The 500 has been on sale for a long time now and Fiat is constantly tweaking the model line-up and offering new options and special editions to keep it fresh. Customisation of paint, interior trim, wheels and decals are a big part of the 500 offer too and there’s a bewildering array of choice here. One consistent theme is that the most basic model in the range really is that, but you could argue that’s true to the original 500’s minimalist roots. Realistically though you’re likely to want the air conditioning, DAB, Bluetooth, parking sensors and other modern conveniences you get as you move up the trim levels. A decent sized touchscreen is standard on all but the most basic model, some versions including navigation too but all featuring Apple CarPlay and Android Auto if you’d rather use phone-based apps instead.
Power for a Fiat 500
We were fans of the basic 1.2-litre this new hybrid model replaces and, for all the downsizing and fancy tech, the power output and performance are comparable. The five-speed gearbox on the outgoing model is now a six-speed for improved flexibility and Duologic branded automatic is still available but only with the old engine.
For all the hybrid hype the 500 is fundamentally a regular petrol-powered city car with a fancy starter motor, though the new engine is commendably smooth and what power there is can be appreciated throughout the rev range. You need to apply yourself if you’re to fully realise the benefits of the hybrid system, however, the ‘sailing’ function only working if you shift out of gear and coast up to the lights in neutral. If you do that it’ll cut the petrol engine below 20mph, only restarting it when you dip the clutch to select first and pull away. How many drivers will be bothered to go to the effort is open to question.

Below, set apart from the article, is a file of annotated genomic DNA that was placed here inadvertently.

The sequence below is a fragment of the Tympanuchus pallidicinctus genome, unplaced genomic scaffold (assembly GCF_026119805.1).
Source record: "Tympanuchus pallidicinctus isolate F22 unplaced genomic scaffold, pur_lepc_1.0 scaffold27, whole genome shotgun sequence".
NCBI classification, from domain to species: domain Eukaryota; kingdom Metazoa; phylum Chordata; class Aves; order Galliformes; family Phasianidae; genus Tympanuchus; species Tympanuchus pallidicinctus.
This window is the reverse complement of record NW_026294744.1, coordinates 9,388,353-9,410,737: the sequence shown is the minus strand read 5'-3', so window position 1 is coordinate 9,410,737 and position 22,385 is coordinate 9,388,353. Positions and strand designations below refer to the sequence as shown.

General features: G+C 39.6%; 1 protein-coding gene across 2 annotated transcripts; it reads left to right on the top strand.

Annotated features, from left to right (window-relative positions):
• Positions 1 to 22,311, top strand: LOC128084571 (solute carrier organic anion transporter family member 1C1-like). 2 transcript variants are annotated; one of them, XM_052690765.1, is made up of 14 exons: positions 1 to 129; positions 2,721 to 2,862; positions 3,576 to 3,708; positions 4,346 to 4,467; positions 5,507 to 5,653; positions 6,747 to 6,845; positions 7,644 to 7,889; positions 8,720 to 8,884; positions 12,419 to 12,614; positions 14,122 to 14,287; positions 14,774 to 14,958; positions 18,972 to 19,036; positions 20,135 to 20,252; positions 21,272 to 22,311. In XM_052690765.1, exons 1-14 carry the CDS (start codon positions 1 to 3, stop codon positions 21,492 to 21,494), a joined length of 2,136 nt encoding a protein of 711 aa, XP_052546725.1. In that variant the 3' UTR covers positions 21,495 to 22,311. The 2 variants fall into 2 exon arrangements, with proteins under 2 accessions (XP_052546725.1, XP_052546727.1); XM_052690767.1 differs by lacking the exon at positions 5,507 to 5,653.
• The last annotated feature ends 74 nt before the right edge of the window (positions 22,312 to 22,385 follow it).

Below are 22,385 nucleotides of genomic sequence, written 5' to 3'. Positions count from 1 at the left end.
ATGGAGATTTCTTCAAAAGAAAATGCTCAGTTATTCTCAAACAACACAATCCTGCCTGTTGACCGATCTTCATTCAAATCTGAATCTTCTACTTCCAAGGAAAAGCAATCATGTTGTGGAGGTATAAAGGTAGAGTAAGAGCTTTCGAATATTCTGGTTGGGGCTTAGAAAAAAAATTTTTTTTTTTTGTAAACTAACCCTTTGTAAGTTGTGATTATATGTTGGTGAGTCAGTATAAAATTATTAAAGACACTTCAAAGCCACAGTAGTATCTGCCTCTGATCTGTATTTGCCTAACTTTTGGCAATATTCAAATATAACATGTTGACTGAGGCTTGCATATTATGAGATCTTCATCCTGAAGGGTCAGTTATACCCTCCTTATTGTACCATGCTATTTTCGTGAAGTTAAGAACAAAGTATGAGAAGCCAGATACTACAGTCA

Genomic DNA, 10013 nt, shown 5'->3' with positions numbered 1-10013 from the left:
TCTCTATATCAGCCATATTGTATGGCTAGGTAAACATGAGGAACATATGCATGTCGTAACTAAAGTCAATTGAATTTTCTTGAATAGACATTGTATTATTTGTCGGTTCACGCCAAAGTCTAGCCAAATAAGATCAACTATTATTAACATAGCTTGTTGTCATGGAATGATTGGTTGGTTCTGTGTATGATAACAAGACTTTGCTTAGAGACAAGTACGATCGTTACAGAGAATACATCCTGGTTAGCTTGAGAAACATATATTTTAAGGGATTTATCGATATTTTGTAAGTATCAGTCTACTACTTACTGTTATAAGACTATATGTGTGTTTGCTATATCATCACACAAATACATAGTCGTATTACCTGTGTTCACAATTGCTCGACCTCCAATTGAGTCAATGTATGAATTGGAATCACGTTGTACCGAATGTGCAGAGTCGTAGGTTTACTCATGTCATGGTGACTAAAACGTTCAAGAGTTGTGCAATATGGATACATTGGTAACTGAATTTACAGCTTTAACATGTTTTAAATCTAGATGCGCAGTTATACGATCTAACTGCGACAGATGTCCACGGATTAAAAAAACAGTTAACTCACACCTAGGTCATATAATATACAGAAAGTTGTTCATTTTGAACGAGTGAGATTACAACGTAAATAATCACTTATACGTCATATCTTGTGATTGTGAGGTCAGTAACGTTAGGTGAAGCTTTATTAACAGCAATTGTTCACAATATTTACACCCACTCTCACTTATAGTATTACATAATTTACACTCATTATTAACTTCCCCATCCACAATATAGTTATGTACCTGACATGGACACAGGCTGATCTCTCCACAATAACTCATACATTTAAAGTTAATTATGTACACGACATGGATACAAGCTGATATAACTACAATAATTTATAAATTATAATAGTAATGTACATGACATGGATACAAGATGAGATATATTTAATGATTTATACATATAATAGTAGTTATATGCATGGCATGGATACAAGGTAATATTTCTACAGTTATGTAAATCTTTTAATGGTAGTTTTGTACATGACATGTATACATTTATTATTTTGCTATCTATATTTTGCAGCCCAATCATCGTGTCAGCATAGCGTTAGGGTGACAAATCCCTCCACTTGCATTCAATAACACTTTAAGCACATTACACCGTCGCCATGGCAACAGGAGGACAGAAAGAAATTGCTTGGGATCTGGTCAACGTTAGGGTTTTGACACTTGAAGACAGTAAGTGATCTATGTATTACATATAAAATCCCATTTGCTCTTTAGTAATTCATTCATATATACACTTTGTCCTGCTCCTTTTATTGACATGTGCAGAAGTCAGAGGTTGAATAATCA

You may still find versions of the 500 available with the previous model year engines, these comprising the non-hybrid 1.2-litre with 69 horsepower and the 85 horsepower version of Fiat’s neat two-cylinder turbocharged TwinAir. The latter is distinctive and pulls more strongly than the 1.2 but isn’t the smoothest or most refined engine in the world. Running costs for both are pretty similar, at least by official numbers. You can get the 1.2 with the Duologic automatic gearbox too, though this isn’t the slickest system of its kind and it suffers on fuel consumption and emissions.
Meanwhile, the feisty Abarth versions remain on sale but these are best considered a standalone models aimed at a more enthusiast crowd.